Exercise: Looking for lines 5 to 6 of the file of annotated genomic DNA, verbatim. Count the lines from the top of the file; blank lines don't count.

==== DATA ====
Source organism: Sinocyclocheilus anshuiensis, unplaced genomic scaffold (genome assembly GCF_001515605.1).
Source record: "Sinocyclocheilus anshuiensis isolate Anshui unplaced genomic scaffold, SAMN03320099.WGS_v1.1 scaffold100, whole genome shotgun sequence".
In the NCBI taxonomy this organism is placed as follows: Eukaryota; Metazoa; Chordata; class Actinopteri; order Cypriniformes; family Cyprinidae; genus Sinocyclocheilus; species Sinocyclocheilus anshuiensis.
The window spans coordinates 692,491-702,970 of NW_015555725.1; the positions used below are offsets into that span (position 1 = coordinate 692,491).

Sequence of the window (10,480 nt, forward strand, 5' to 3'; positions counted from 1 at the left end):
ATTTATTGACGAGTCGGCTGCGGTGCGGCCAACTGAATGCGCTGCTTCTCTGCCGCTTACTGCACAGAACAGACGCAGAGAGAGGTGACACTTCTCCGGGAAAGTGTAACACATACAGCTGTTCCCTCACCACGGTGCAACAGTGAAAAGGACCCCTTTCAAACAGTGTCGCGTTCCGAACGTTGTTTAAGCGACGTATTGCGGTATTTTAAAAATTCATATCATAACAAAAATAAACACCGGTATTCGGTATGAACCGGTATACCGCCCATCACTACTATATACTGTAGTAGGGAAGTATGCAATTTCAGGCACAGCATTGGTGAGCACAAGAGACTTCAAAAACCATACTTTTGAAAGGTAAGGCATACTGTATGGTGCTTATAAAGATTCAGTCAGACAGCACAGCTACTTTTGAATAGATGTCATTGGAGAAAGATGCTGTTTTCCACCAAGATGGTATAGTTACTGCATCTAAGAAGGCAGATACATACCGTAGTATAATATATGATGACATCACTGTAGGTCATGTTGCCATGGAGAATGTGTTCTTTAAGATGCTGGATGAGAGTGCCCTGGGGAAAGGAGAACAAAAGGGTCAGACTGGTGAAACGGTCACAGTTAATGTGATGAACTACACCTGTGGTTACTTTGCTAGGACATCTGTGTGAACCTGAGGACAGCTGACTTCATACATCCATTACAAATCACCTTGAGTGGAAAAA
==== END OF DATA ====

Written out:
Sequence of the window (10,480 nt, forward strand, 5' to 3'; positions counted from 1 at the left end):
ATTTATTGACGAGTCGGCTGCGGTGCGGCCAACTGAATGCGCTGCTTCTCTGCCGCTTACTGCACAGAACAGACGCAGAGAGAGGTGACACTTCTCCGGGAAAGTGTAACACATACAGCTGTTCCCTCACCACGGTGCAACAGTGAAAAGGACCCCTTTCAAACAGTGTCGCGTTCCGAACGTTGTTTAAGCGACGTATTGCGGTATTTTAAAAATTCATATCATAACAAAAATAAACACCGGTATTCGGTATGAACCGGTATACCGCCCATCACTACTATATACTGTAGTAGGGAAGTATGCAATTTCAGGCACAGCATTGGTGAGCACAAGAGACTTCAAAAACCATACTTTTGAAAGGTAAGGCATACTGTATGGTGCTTATAAAGATTCAGTCAGACAGCACAGCTACTTTTGAATAGATGTCATTGGAGAAAGATGCTGTTTTCCACCAAGATGGTATAGTTACTGCATCTAAGAAGGCAGATACATACCGTAGTATAATATATGATGACATCACTGTAGGTCATGTTGCCATGGAGAATGTGTTCTTTAAGATGCTGGATGAGAGTGCCCTGGGGAAAGGAGAACAAAAGGGTCAGACTGGTGAAACGGTCACAGTTAATGTGATGAACTACACCTGTGGTTACTTTGCTAGGACATCTGTGTGAACCTGAGGACAGCTGACTTCATACATCCATTACAAATCACCTTGAGTGGAAAAA